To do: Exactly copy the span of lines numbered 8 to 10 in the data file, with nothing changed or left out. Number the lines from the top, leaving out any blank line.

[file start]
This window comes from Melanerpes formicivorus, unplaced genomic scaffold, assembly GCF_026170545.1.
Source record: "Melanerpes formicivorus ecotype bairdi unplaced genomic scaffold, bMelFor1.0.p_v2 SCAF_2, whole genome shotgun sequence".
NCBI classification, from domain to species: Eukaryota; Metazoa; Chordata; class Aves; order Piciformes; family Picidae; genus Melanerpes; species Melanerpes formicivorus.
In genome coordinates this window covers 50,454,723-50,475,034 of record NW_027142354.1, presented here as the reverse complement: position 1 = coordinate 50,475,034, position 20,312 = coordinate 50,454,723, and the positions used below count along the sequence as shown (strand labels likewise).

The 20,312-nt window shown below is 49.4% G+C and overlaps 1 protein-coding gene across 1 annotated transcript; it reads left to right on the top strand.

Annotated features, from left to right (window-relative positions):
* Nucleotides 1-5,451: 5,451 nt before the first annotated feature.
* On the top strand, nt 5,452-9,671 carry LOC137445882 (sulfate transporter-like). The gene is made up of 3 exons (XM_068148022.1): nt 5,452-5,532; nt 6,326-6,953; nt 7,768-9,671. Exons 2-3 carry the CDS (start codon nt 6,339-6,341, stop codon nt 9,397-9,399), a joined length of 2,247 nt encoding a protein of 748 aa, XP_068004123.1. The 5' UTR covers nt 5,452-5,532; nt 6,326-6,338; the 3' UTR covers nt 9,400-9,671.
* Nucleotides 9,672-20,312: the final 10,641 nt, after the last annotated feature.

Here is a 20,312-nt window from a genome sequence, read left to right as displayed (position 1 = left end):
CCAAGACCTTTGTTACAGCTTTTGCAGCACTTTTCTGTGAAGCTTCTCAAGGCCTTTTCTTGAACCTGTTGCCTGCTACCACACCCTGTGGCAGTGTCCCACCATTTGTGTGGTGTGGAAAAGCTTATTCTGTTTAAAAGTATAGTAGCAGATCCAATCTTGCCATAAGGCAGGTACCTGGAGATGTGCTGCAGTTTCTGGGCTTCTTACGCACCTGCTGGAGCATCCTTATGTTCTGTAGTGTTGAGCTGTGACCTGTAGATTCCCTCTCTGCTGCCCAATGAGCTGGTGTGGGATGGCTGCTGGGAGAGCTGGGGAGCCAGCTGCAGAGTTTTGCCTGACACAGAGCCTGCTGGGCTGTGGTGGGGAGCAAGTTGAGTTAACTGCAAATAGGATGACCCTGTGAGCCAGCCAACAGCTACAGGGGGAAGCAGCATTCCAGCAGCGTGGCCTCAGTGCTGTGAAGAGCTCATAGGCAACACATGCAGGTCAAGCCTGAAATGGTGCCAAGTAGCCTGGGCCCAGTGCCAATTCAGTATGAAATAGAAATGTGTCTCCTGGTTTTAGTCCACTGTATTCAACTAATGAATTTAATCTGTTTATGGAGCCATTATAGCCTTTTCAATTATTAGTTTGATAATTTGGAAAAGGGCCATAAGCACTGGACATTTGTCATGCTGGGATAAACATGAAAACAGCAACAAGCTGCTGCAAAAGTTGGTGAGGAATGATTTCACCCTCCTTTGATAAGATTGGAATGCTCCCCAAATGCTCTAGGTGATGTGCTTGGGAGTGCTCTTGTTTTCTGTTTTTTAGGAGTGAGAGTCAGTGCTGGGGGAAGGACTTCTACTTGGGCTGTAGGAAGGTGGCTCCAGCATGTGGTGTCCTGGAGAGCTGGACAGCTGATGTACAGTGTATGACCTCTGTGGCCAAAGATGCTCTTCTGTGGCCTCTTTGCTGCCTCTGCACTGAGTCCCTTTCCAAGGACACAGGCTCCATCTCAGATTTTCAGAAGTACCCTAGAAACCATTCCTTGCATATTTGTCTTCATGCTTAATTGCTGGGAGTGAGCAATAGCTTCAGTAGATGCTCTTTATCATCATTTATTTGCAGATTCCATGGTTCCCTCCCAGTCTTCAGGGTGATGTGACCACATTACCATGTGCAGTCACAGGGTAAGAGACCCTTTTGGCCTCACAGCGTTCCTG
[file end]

* On the top strand, nt 5,452-9,671 carry LOC137445882 (sulfate transporter-like). The gene is made up of 3 exons (XM_068148022.1): nt 5,452-5,532; nt 6,326-6,953; nt 7,768-9,671. Exons 2-3 carry the CDS (start codon nt 6,339-6,341, stop codon nt 9,397-9,399), a joined length of 2,247 nt encoding a protein of 748 aa, XP_068004123.1. The 5' UTR covers nt 5,452-5,532; nt 6,326-6,338; the 3' UTR covers nt 9,400-9,671.
* Nucleotides 9,672-20,312: the final 10,641 nt, after the last annotated feature.

Here is a 20,312-nt window from a genome sequence, read left to right as displayed (position 1 = left end):